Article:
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Default Re: Legacy of Muhammad Ali and Roy Jones

Quote:
Originally Posted by Senya13
You quoted my post that you were answering to. If you were actually answering to a different point, you would have never quoted the post about comparison of ten other great resumes with Ali's. You can try to cover up all you want now.
i questioned your knowledge in regard to your post on ali,which i still rate as zero.the other names came up in a post after.do you still not get it?
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Old 09-30-2007, 05:15 PM   #81
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Default Re: Legacy of Muhammad Ali and Roy Jones

Quote:
Originally Posted by Senya13
The definition in that dictionary you quoted is general, it is not specialized to historical research.


It is an unqualified definition of a primary source in an authoratitive dictionary , more authoratative than wikipaedia (which you suggested I check).

Had I written down my impressions in a journal, that too would be a primary source.



Account written at the time when the event had taken place is a LOT more reliable than account written on the same subject many years after.

Sometimes, and sometimes not.

If we're talking about a traffic accident or a robbery, the closer to the event the accout is taken, generally the more reliable it is.

If we're talking about someone's body of work or accomplishment in a given field, generally some time must pass for perspective to be gained.

(Van Gogh was not much heralded during his lifetime. A century later, he has become a master.

Bizet's CARMEN was a flop when it first opened. A century later, it's regarded as a masterpiece.

Gorbachev, Yeltsin and Putin will probably be more reliably judged in the historical context, some years from now, rather than when they lived.

A boxer's career is closer to being part of my second set of examples than to being like a single event; and so time passage generally provides a better and more balanced view.


You have dodged and avoided my questions up to this point and dragged in points of semantics (dangerous for you, if, as you claim, English is your second language and you're arguing with an academic whose first language IS English).

Please respond:

Do you believe that George Foreman should never have gotten his title shot against Frazier?

Do you believe that prime Roy Jones would have beaten prime Ali?


My first post and all that followed only discussed Ali's opposition, none of them doubted Ali's greatness. If I wanted to say Ali was not great, I'd say so explicitly. The opinions I voiced in my posts were mostly shared by boxing writers at the time the fighters mentioned were still fighting or some time after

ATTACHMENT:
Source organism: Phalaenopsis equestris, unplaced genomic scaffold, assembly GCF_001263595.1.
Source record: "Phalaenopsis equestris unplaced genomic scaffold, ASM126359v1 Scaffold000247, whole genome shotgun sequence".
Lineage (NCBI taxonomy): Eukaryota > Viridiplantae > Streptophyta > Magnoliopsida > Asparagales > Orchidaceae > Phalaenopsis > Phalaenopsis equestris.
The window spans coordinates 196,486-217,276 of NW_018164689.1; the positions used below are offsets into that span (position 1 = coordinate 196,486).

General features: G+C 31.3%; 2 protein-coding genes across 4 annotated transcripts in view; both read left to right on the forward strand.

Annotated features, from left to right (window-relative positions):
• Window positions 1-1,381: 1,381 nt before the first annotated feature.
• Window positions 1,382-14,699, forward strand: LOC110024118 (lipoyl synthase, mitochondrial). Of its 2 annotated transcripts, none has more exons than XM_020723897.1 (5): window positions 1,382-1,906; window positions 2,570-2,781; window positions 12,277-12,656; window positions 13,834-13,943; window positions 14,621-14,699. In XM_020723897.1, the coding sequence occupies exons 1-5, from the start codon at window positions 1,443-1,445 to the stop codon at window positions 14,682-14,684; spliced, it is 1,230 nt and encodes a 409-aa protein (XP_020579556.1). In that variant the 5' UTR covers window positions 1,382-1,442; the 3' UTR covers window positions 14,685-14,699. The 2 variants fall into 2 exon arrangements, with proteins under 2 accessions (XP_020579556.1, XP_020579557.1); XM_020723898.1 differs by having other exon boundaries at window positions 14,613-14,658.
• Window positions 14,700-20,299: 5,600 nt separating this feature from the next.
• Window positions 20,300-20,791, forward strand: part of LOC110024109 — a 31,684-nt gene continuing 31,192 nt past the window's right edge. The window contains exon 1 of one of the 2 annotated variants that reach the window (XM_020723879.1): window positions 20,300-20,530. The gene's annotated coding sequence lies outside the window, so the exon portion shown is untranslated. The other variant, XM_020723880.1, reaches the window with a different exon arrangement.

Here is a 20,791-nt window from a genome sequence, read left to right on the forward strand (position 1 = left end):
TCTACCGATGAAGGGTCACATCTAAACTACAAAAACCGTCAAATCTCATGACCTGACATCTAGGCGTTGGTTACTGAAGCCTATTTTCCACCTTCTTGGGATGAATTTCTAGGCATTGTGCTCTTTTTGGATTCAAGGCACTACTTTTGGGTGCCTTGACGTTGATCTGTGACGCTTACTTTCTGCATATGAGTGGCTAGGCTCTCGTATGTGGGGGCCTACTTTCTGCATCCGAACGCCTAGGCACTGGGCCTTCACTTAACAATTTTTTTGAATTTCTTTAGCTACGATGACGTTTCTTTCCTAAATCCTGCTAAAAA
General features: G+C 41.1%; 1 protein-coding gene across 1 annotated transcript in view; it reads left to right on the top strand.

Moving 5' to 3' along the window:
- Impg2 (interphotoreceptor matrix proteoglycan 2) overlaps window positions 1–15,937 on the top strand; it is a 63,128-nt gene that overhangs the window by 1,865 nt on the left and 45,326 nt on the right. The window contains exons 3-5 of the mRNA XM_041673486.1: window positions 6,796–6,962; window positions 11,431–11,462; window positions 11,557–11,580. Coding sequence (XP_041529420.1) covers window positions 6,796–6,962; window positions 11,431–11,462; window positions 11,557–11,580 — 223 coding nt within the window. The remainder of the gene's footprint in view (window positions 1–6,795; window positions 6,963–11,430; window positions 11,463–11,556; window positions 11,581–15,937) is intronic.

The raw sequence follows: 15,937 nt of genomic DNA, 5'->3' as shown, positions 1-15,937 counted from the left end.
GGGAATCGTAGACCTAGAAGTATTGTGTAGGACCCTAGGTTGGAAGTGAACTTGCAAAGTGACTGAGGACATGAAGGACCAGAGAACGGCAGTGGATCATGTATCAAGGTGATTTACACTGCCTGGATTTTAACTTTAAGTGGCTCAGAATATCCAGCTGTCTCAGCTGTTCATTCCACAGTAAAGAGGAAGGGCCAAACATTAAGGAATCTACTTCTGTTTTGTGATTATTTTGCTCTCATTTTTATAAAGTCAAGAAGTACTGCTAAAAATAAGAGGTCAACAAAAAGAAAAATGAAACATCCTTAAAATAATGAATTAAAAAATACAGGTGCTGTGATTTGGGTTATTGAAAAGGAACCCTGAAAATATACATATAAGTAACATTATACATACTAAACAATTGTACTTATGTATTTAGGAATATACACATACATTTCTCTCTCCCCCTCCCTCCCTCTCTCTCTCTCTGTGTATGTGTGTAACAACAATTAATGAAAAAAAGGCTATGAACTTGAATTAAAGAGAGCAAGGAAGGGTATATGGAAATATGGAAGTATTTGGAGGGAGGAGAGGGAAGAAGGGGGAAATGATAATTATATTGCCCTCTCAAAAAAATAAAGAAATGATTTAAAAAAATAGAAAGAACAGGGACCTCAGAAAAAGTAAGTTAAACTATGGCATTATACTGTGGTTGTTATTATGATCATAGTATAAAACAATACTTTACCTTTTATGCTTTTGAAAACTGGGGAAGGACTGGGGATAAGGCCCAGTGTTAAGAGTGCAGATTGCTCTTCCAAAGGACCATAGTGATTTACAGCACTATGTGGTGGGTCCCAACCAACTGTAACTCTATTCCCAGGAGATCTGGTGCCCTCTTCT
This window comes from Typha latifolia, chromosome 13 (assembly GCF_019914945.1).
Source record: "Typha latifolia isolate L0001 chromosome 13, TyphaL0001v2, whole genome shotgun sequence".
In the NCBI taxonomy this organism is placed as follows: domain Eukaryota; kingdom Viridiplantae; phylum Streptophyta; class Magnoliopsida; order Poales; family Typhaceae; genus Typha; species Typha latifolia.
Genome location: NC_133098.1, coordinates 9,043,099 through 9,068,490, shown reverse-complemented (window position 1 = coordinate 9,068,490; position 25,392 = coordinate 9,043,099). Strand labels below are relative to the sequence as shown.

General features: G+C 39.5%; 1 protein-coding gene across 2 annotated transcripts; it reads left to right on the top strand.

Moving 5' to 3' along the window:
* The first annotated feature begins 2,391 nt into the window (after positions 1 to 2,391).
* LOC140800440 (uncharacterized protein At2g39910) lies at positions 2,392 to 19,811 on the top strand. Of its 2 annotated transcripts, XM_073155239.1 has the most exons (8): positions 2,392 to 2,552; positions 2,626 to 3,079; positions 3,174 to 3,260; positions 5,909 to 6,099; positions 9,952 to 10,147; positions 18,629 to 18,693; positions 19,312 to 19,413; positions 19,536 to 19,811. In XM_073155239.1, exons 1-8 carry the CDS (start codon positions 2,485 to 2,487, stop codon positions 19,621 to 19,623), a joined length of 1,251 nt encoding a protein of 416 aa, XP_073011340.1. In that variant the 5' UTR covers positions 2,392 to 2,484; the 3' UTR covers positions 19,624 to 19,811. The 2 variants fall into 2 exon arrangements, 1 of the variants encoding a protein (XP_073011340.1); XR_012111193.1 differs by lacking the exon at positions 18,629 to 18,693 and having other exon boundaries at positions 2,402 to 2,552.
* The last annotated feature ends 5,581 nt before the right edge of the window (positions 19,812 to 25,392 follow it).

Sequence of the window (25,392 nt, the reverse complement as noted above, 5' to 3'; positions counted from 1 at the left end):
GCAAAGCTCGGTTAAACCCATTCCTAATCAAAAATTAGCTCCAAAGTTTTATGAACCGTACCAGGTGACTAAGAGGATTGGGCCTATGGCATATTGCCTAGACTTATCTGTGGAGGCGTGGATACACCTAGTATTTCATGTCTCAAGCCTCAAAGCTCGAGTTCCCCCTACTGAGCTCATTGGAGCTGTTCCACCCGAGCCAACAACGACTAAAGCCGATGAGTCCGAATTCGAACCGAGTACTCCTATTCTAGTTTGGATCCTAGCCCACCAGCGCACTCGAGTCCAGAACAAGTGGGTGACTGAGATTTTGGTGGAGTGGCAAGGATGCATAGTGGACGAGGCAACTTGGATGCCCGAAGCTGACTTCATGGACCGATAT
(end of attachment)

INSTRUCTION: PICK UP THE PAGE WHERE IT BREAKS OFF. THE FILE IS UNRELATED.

No. That is simply not the case.

Liston, Frazier and Foreman were ALWAYS considered formidable opponents for Ali. That was the consensus of boxing writers BEFORE the fights, SHORTLT AFTER the fights and TODAY.

Other opponents, while not as formidable as the aforementioned three, were still considered good opposition, then and now.


As I've already mentioned Ali/Clay was Ring's fighter of the year in 1963, 1972, 1974, 1975 and 1978.

In addition, he was in Ring's six Fight of the Year six times: Doug Jones, Sonny Liston, Joe Frazier (twice), George Foreman and Leon Spinks.

When a fighter has that record, it points not only to his greatness but ALSO to some great opponents.




My logic about Terrell fight was clear from the very beginning, Terrell was fighting one-eyed most rounds of the fight, and that didn't allow him to fight at his best, which degrades the significance of Ali's victory over him.


You STILL don't grasp the irony (unintended, I'm sure) of your position here. The reason he was nearly one-eyed for most of the fight is that his opponent, Ali, inflicted that damage on him at the beginning of the fight.

If a boxer breaks another boxer's ribs with a body shot early on, and goes on to a dominant win, it is laughable to detract from his victory by saying: "But so-and-so had to fight with broken ribs and therefore wasn't his best."

Let me add this extension of your point, all the way to it's logical conclusion.

If a fighter, say Tyson , inflicts damage, say unconsciousness, on an opponent, say Spinks, in the first round, no-one (but you, perhaps) would argue that Tyson's victory is lessened because Spinks was unconscious from the middle of the first round, and was therefore without his eyesight (both eyes !) his hearing, his sense of smell, taste and touch.